New Home Sales Rise 1.3%, Home Prices Down

The Commerce Department announced Monday that sales edged up 1.3% to a seasonally adjusted 307,000 unit annual rate, which was the fastest pace in five months, still below analysts’ expectations. The supply of new homes in the market would last 6.3 months at the current pace of sales. The median sales price of new houses sold in October 2011 was $212,300; the average sales price was $242,300. The seasonally adjusted estimate of new houses for sale at the end of October was $162,000.

The report suggests housing continues to drag on the U.S. economy and is a long way from recovering.

While new homes sales represent a fraction of the housing market, they have an outsize impact on the economy. Each home built creates an average of three jobs for a year and generates about $90,000 in tax revenue, according to the National Association of Home Builders. Many Americans believe it is just too risky to buy a home right now so soon after the housing bubble burst from four years ago.

While home prices have fallen, unemployment at over 9% has taken its toll on consumers. Many consumers who wish to buy a home simply cannot due to higher down payments and loan qualifications they cannot meet.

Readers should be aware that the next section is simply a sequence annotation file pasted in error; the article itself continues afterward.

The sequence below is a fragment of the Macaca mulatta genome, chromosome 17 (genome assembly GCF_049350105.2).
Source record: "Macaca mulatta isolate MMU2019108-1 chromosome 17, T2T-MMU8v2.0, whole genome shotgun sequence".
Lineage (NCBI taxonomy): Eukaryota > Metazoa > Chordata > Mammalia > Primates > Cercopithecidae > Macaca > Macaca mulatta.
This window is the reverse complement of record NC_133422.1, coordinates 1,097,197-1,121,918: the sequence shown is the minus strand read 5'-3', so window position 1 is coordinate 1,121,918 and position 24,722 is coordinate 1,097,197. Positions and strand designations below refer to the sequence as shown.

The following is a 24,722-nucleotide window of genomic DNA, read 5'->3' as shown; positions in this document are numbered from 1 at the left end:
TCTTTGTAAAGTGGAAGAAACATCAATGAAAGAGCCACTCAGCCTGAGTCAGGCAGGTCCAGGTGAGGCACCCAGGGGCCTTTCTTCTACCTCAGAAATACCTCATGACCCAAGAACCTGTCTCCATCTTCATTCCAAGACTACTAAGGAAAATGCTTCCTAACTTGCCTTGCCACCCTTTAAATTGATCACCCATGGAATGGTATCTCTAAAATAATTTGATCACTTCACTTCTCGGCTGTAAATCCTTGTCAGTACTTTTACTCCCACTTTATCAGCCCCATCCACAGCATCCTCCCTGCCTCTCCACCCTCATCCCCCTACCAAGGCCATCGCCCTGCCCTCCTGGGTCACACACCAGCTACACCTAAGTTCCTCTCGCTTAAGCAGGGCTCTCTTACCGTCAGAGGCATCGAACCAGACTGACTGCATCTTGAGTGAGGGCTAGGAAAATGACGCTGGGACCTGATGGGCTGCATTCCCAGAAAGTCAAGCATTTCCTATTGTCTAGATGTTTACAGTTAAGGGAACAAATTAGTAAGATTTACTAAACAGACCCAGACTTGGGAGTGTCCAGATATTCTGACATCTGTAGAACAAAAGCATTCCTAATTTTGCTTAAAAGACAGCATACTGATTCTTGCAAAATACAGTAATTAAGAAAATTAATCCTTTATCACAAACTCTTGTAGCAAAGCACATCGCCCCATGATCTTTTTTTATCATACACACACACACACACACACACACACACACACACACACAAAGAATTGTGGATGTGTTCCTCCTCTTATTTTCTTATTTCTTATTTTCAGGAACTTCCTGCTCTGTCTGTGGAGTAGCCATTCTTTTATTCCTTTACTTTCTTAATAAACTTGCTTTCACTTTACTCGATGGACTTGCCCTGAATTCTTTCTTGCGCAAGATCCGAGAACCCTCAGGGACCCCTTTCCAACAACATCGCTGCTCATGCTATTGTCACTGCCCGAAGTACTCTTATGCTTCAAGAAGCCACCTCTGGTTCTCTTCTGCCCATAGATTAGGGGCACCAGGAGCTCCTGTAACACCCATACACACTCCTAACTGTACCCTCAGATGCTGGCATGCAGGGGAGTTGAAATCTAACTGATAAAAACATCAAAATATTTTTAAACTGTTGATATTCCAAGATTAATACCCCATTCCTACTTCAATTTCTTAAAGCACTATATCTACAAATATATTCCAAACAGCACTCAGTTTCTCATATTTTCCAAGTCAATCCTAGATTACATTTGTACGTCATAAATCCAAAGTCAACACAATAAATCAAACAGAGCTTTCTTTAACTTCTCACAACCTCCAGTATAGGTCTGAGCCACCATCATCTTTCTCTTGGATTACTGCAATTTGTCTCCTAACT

Mortgage rates continue to hover at historic lows. Refinancing has been a boon for mortgage companies, but that does nothing to address the glut of houses for sale on the market. Also, with the number of foreclosures and short sales on the market, consumers are more apt to purchase one of those vice a new home.

Sales of previously owned homes rose slightly last month to a seasonally adjusted annual rate of 4.97 million units, the National Association of Realtors said last week. That’s below the 6 million that economists say is consistent with sales in a healthy market and barely ahead of last year’s totals, which were the fewest since 1997.

New Home sales data for November 2011 will be released on Friday December 23, 1011 at 10:00 am ET.

written by

An experienced trader with a background in political science, Marc got his start as an individual trader surfing the old stock message boards. He is always on the lookout for the next big winner.
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